Pittman, a Trump appointee in the Northern District of Texas, granted the plaintiffs’ motion for summary judgment. The Justice Department plans to appeal the verdict, according to a report in the Wall Street Journal.
The case was decided on the basis of separation of powers with Pittman noting, “[N]o one can plausibly deny that it is either one of the largest delegations of legislative power to the executive branch, or one of the largest exercises of legislative power without congressional authority in the history of the United States.”
The court noted that Speaker of the House Nancy Pelosi acknowledged that the president did not have the power to forgive student loans.
As an exclamation mark to his ruling, Pittman quoted James Madison from Federalist No. 47: “The accumulation of all powers, legislative, executive, and judiciary, in the same hands, whether of one, a few, or many, and whether hereditary, self-appointed, or elective, may justly be pronounced the very definition of tyranny.”
The Biden administration announced the forgiveness plan on August 24 under the auspices of the HEROES Act, which allows the Education Department some latitude in modifying student loans in a national emergency. The emergency basis in this case was the COVID-19 pandemic, which Biden declared was over in a September interview.
Payments on federal student loans have been paused since President Donald Trump took the initial action in March 2020.
The HEROES Act program would forgive $10,000 in student loan debt per borrower earning less than $125,000 per year or $250,000 per household. Another $10,000 may be forgiven for those who qualified for Pell grants during college.
According to the Congressional Budget Office, the program would likely cost taxpayers around $400 billion.
“In this case, the HEROES Act — a law to provide loan assistance to military personnel defending our nation — does not provide the executive branch clear congressional authorization to create a $400 billion student loan forgiveness program,” Pittman wrote.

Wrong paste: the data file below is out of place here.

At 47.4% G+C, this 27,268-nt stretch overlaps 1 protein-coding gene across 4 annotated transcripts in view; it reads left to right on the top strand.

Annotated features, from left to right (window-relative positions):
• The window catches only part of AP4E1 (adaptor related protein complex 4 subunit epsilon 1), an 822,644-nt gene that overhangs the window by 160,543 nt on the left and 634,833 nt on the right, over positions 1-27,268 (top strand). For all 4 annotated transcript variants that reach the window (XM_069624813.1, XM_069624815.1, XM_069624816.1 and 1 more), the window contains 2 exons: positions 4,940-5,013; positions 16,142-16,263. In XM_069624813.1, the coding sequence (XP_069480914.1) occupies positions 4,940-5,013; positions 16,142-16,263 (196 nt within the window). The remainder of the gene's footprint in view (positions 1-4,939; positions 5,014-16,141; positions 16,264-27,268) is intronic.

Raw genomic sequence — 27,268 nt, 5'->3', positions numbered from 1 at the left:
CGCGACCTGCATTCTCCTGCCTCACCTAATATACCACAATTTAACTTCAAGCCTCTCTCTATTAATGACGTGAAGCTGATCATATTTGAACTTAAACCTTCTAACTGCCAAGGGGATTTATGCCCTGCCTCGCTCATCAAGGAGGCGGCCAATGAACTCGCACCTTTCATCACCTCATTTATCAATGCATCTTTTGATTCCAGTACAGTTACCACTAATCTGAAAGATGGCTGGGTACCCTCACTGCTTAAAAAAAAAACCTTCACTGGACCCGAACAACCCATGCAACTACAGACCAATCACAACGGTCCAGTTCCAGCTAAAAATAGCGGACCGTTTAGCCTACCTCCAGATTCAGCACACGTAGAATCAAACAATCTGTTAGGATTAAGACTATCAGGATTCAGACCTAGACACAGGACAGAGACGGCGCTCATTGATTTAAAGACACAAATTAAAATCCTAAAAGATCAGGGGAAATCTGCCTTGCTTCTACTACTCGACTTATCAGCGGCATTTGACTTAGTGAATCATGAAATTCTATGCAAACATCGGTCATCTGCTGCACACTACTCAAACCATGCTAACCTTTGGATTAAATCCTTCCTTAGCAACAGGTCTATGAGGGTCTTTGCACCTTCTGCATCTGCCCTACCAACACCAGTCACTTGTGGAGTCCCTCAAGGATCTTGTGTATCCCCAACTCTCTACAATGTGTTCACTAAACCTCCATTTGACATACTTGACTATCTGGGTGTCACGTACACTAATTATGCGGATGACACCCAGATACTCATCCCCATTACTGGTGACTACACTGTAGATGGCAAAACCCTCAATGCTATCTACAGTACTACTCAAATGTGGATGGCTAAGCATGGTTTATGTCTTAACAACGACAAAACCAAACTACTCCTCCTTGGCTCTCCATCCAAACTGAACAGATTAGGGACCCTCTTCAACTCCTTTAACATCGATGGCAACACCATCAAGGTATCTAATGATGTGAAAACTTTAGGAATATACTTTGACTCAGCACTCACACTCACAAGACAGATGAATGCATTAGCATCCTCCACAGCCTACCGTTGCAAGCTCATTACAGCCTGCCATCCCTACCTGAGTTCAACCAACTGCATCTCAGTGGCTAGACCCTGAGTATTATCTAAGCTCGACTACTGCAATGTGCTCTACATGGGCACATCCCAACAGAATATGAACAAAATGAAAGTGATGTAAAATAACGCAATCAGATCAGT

One of the questions raised about challenging the program concerns standing, a doctrine requiring that the party bringing the lawsuit must have a “personal stake” in the case by demonstrating he has suffered an “injury in fact” caused by the defendant that can be remedied by the requested relief.
The lawsuit was filed on October 10 by two persons holding student loans, Myra Brown and Alexander Taylor. Brown’s were private loans from a commercial establishment, so she didn’t qualify for the forgiveness program. Taylor’s loans don’t qualify for forgiveness because he did not receive Pell grants while in college.
The court found that Brown and Taylor had suffered injury because they cannot “obtain the full benefit of debt forgiveness under the Program” due to its eligibility requirements, which they do not meet.
The opinion went on to explain that the plaintiffs fulfilled the second requirement of standing — causation — because the program was passed without the requisite notice-and-comment period under Administrative Procedure Act.
The last prong of standing — redressability — is met because striking down the program may cause the defendants to “reconsider the confines of the Program,” the court wrote.
The Job Creators Network Foundation, which represented the plaintiffs, praised Pittman’s ruling. “This ruling protects the rule of law which requires all Americans to have their voices heard by their federal government,” Elaine Parker, president of the foundation, said in a press statement.
The Biden administration continued to defend the program after the ruling with White House Press Secretary Karine Jean-Pierre stating, “We will never stop fighting for hardworking Americans most in need — no matter how many roadblocks our opponents and special interests try to put in our way.”
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Kim Roberts is a regional reporter for the Texan in the DFW metroplex area where she has lived for over twenty years. She has a Juris Doctor from Baylor University Law School and a Bachelor's in government from Angelo State University. In her free time, Kim home schools her daughter and coaches high school extemporaneous speaking and apologetics. She has been happily married to her husband for 23 years, has three wonderful children, and two dogs.